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Effect of intermetallic phases on corrosion resistance of superduplex and superaustenitic stainless steel weldments

   
A J Leonard+, P Woollin+ and D C Buxton*

+ TWI Ltd
Granta Park, Great Abington, Cambridge, CB1 6AL, UK

* Now at Capcis Ltd
Capcis House, 1 Echo Street, Manchester, M1 7DP, UK

 

Stainless Steel World Conference The Hague, Netherlands, 13-15 November 2001
Manuscript number : P0185

Abstract

Superduplex, superaustenitic and nickel alloys have exceptional corrosion resistance and have proven performance in many aggressive environments. However, these highly alloyed materials are susceptible to the formation of intermetallic phases when exposed to thermal cycles in the range 600-1000°C as may typically be experienced during welding.

The study examined four alloys: UNS S31254, S32760, S32750 and N08825, which were welded, using an overmatching Ni-Cr-Mo filler in the case of the superaustenitic steel, nickel overalloyed superduplex fillers for the superduplex stainless steels and AWS E/ERNiCrMo-3 type consumables for alloy N08825. Welds were produced with different levels of arc energy representing conditions: (i) well within typical industrial practice, (ii) at the top end of typical industrial practice and (iii) above typical practice. The volume fraction of intermetallic phase was determined for each material and welding condition. The corrosion performance of the welds was assessed using short term critical pitting temperature tests, and also using long term tests in simulated service environments: chlorinated seawater, CO2/O2 brine, CO2/H2S brine and a severe refinery environment.

The results showed that using good industrial practice, welds containing less than 1% intermetallic were produced in superduplex stainless steel and between 1.4 and 2.4% weld metal intermetallic was formed in the highly alloyed nickel base weld metals. In the case of superduplex consumables, this increased to between 1.7 and 2.9% when using conditions above typical industrial practice. The increase in arc energy was associated with a reduction in critical pitting temperature. However, in simulated service environments, the welds showed no significant corrosion. Recommendations are made with regard to the setting of fitness for service criteria.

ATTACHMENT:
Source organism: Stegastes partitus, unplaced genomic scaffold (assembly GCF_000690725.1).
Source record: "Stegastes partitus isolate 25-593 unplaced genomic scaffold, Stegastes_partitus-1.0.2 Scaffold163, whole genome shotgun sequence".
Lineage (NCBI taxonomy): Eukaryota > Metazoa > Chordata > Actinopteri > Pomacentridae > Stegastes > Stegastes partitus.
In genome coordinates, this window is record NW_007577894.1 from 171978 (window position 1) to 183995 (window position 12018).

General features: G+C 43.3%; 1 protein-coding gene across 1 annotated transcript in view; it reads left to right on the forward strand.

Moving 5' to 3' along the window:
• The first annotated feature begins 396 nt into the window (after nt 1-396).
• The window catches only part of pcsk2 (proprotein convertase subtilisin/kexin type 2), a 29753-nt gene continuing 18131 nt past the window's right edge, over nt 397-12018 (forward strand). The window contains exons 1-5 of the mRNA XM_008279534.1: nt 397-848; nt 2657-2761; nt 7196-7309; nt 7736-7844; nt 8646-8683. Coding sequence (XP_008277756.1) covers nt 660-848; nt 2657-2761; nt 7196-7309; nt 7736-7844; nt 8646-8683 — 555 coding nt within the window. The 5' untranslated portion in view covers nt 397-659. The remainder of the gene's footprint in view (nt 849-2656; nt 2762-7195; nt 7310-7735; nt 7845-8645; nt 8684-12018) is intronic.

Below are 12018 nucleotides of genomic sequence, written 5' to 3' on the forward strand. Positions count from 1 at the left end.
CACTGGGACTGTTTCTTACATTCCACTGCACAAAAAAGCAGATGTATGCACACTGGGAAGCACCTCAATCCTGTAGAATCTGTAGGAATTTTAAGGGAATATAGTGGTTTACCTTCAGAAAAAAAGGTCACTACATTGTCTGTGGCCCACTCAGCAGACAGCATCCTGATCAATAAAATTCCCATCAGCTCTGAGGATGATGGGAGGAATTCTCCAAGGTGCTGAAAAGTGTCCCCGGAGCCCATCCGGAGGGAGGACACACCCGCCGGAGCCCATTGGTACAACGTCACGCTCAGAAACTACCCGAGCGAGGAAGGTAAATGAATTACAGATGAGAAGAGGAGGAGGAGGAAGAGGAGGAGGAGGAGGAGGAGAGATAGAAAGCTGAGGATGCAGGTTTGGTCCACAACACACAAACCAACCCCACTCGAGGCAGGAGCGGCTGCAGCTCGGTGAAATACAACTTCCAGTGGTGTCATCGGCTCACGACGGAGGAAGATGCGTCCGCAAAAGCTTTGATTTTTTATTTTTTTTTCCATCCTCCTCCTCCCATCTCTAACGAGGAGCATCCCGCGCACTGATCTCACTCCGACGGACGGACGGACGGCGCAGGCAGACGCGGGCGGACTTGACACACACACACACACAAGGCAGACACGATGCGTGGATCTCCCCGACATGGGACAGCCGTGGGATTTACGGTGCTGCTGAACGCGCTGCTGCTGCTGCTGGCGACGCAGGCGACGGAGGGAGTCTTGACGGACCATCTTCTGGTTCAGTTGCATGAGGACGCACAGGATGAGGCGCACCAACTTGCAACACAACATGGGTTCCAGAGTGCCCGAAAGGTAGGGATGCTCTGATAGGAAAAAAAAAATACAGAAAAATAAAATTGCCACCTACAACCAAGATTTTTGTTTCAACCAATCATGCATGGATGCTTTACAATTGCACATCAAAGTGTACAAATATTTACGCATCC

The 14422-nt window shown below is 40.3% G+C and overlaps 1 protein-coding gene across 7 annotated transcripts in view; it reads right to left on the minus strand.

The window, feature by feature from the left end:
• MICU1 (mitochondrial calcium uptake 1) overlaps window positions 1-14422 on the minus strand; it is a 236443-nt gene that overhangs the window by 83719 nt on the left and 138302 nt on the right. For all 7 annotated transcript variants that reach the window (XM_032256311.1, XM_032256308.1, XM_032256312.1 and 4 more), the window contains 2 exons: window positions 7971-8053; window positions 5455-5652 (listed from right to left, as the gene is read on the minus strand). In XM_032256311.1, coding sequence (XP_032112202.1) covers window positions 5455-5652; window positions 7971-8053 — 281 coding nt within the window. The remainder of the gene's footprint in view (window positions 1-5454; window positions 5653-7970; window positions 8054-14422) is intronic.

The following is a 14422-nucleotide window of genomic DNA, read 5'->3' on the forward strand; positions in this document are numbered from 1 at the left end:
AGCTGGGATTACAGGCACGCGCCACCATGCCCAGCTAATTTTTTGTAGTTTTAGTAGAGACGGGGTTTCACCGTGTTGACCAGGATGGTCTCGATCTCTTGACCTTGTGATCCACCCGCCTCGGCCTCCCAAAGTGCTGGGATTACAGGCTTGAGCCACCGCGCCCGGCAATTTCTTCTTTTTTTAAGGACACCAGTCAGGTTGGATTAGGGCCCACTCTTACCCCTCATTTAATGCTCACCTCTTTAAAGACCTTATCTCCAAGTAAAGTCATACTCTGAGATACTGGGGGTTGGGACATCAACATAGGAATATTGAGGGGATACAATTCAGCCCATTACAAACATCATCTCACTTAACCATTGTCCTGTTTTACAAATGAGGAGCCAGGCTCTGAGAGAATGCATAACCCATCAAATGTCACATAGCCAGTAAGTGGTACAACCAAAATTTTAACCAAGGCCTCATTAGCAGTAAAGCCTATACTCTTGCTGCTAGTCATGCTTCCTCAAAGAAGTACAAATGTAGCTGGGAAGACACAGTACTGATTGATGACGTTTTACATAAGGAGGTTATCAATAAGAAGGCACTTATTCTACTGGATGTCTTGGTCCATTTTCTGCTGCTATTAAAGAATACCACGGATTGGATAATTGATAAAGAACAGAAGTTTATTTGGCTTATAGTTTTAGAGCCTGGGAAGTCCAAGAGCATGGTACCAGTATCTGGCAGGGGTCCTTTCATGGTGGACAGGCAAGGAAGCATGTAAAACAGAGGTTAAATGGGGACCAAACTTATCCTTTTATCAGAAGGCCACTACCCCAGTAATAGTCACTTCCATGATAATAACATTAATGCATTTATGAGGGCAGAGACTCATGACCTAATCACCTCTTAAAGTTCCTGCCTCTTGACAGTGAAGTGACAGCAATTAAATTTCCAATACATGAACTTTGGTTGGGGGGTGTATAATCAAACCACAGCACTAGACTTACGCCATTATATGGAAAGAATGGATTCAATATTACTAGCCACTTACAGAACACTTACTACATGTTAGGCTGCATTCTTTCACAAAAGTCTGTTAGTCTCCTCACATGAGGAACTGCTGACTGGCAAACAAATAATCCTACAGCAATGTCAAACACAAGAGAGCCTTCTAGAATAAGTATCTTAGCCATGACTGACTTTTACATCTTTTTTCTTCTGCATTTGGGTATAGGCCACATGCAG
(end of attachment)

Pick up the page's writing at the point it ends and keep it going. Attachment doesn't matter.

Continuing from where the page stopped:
1. Introduction

The excellent localised corrosion resistance of superduplex and superaustenitic stainless steels and Ni-Fe-Cr alloys stems from the high levels of alloying elements, in particular Cr, Mo and N. However, these highly alloyed materials are susceptible to the formation of intermetallic phases, which form at temperatures between around 600°C and 1000°C. Such temperatures are experienced during a weld thermal cycle, giving the possibility of intermetallics being formed in weldments, especially for high alloy grades, where precipitation can begin within a few tens or hundreds of seconds [1,2] .

Highly alloyed stainless steels and Ni-Fe-Cr alloys are susceptible to localised corrosion, e.g. pitting, in aggressive chloride containing media and intermetallic precipitation may reduce the corrosion resistance significantly. Intermetallic phases are rich in alloying elements, notably Cr and Mo, compared to the surrounding matrix and therefore, as the intermetallic phase is formed, Cr and Mo depleted zone can be created around the particles. The extent of the alloy depletion will depend upon the thermal cycles experienced and will determine the reduction in corrosion resistance [1,2] . The aims of the current work were to quantify the variation of intermetallic phase formation over a range of welding conditions for superduplex, nickel and superaustenitic alloys, and to determine their effects on corrosion resistance in realistic service environments.

2. Experimental procedure

2.1. Materials

Four corrosion resistant alloys were selected for testing, i.e. one superaustenitic grade: UNS S31254, two superduplex grades: S32760 and S32750, and one Ni-Fe-Cr alloy: N08825. These are referred to as materials A to D respectively. The materials were in plate form, with a nominal thickness of 10mm. Table 1a shows their chemical compositions.

2.2.Welding

The TIG process was utilised for the root and second passes, whilst fill and capping passes were deposited using the MMA process. No preheating was used and interpass temperatures were restricted to below 150°C in all cases. The shielding and backing gases were both argon. Typical weld metal compositions for the consumables used are listed in Table 1b . An overmatching Ni-Cr-Mo filler was used in the case of S31254, nickel overalloyed superduplex consumables were used for the two superduplex grades, and AWS E/ERNiCrMo-3 type consumables were used for alloy N08825.

Welding current and travel speed were varied to produce welds with three different levels of arc energy, i.e. low (L): from 0.9 to 1.6kJ/mm, medium (M): between 1.1 and 2.0kJ/mm and high (H): between 1.9 and 3.2kJ/mm, representing conditions (i) well within typical industrial practice, (ii) at the top end of typical industrial practice and (iii) above typical industrial practice.